The SCF switch controls a side chain filter and has three positions: Normal (N), Low (L), and Deep (D). In Low position, more of the lower frequency (an additional -12db@90hz) is freed up to prevent triggering compression kicking in too early. Nice! In the Deep position, even more of the frequency spectrum is freed up (-12db@200hz). Normal is essentially full signal being processed by the compression engine though by design, it has an attenuation of lower frequencies below 1KHz which allows the compressor to act with a short delay and let lower frequencies pass through without triggering the compression right away. Nice! Folks, this is a really cool feature. With a 5 string bass, set to Deep the compressor was obviously letting my B string through virtually untouched and much of my E string too. Great if I wanted that sort of feel, and I liked it. I like the Low setting quite a lot too. That said, set to Normal is very pleasing too as a full range compressor. I'd counsel most users to start with the switch in Normal position to understand how the compressor is reacting. But then the flexibility is there to adapt your low end. Because of this, the Stella allows for no loss of low end.

The EQ pivot switch chooses the EQ frequency point for the Tilt EQ function. In High (flipped up), the pivot frequency is set around 1KHz. For the guitarist, this is probably the best choice. For bassists, you'll want the switch set to Low (flipped down) where the pivot point is set around 330Hz. I definitely preferred the switch in the downward position.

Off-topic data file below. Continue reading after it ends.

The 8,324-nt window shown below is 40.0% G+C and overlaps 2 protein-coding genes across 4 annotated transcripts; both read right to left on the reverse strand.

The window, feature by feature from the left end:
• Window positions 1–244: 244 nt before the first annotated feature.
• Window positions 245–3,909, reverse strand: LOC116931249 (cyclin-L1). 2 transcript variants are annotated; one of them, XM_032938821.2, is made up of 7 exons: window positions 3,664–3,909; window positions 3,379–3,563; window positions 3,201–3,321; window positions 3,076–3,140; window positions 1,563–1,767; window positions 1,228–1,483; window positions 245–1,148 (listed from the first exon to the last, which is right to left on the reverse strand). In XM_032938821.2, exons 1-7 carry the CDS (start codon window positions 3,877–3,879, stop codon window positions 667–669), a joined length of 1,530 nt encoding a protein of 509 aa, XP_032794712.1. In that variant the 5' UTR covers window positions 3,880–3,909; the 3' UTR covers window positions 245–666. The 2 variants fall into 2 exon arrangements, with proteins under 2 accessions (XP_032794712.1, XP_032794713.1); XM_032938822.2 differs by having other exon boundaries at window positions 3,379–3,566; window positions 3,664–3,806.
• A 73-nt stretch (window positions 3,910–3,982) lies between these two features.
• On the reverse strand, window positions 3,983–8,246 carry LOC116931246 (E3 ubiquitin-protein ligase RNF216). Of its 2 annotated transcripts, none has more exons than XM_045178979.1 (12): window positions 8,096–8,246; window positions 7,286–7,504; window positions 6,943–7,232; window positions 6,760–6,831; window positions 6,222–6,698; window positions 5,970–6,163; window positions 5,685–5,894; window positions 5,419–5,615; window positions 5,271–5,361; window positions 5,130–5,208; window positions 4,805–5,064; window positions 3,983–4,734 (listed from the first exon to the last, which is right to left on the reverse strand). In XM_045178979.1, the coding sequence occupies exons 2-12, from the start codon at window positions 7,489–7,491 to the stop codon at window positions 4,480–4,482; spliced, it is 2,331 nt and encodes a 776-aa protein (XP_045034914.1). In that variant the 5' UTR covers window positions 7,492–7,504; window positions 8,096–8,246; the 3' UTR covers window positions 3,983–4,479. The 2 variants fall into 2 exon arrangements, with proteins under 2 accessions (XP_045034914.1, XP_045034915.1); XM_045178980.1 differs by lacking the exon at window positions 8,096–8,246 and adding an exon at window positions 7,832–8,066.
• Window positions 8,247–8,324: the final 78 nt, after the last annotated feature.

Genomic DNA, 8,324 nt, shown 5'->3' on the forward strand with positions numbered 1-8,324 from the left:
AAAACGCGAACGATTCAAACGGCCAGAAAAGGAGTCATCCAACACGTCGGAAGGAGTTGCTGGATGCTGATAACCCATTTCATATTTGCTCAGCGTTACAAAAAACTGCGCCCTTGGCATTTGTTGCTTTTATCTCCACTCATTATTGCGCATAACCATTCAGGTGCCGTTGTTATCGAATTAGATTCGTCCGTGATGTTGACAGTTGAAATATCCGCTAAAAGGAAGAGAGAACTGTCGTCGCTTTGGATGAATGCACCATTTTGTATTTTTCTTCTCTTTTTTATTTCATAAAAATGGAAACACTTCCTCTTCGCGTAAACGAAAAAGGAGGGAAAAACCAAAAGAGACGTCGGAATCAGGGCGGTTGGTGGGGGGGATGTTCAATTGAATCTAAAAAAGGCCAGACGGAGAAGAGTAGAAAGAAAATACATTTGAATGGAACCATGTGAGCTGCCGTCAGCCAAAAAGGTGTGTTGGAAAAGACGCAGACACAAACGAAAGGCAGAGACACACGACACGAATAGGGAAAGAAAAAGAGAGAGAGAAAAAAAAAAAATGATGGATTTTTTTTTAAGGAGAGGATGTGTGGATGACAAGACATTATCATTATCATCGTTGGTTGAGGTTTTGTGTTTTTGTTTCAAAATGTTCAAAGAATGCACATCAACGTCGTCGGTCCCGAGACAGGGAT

The Timing switch also has three positions — Manual, Auto Fast, and Auto Slow. In Manual (M) mode, you control the attack and release via the respective knobs as outlined earlier. In Auto Fast (F) and Auto Slow (S) positions, you activate an automatic dynamic timing circuit which automatically adjusts to your playing dynamics. Think of it like this. Shorter percussive style is handled with smaller times, while longer more fluid playing is handled with longer times. Becos says Auto Fast timings are generally 5-7ms for attack and 70ms for release. Auto Slow timings are about 10-15ms for attack and 100-220ms for release times. This feature is much like how the Keeley Bassist functions. Those adverse to knob twiddling will appreciate the auto feature. If you are one, I'd suggest starting with the pedal on one of the auto positions while you dial in the rest of the compressor.

But wait. That's not all!

There's a Dry/Wet mix which allows you to blend the input clean signal with the output compressed signal. A parallel compression. In the middle the mix is 50-50 and does wash out much of the compression feel. When set to 100% dry, the Stella acts like a buffer. I found I liked the knob set to about 10:00 with compression ratio lower than 4:1 and around 11:00 when I had ratio set at 4:1 or higher. The little knob is small but it works fine. A little tweak goes a long way though.

Then there is the Tape Saturation circuit. First thing to note is that the SAT control effects the dry line only. The intent of the circuit is to emulate vintage studio tape saturation prominent in the 60's. Essentially, you get a form of distortion happening when high amplitude signals are recorded on magnetic tape. To my ear, it sounds really good. You can dial in a mild but very warm sounding mild overdrive thing going on. It can be very subtle or relatively bold. The more clockwise you turn the Tape Sat dial, the more harmonic content is introduced. It is quite pleasing across the entire range — if that is your thing. The intent here is to saturate the dry signal which you mix in with the wet compressed signal. So you will use the Tape Sat dial in coordination with the Wet/Dry mix dial. If you use Chorus, I bet this would be a pretty sweet combo. Even if you aren't the type who digs OD on bass you might find you like it in this application. Even the slightest inclusion of harmonic content mixed with the compressed signal does something sweet to the overall tone and tends to fatten the sound. At max saturation the dry line sounds like a Germanium overdrive.

The Level dial is used to compensate for the reduction in volume as you increase tape saturation. With the Tape Sat dial set to zero, turning up the Level dial acts as a boost for the dry signal. At first you might not realize you need it but it comes in very handy as you increase the saturation.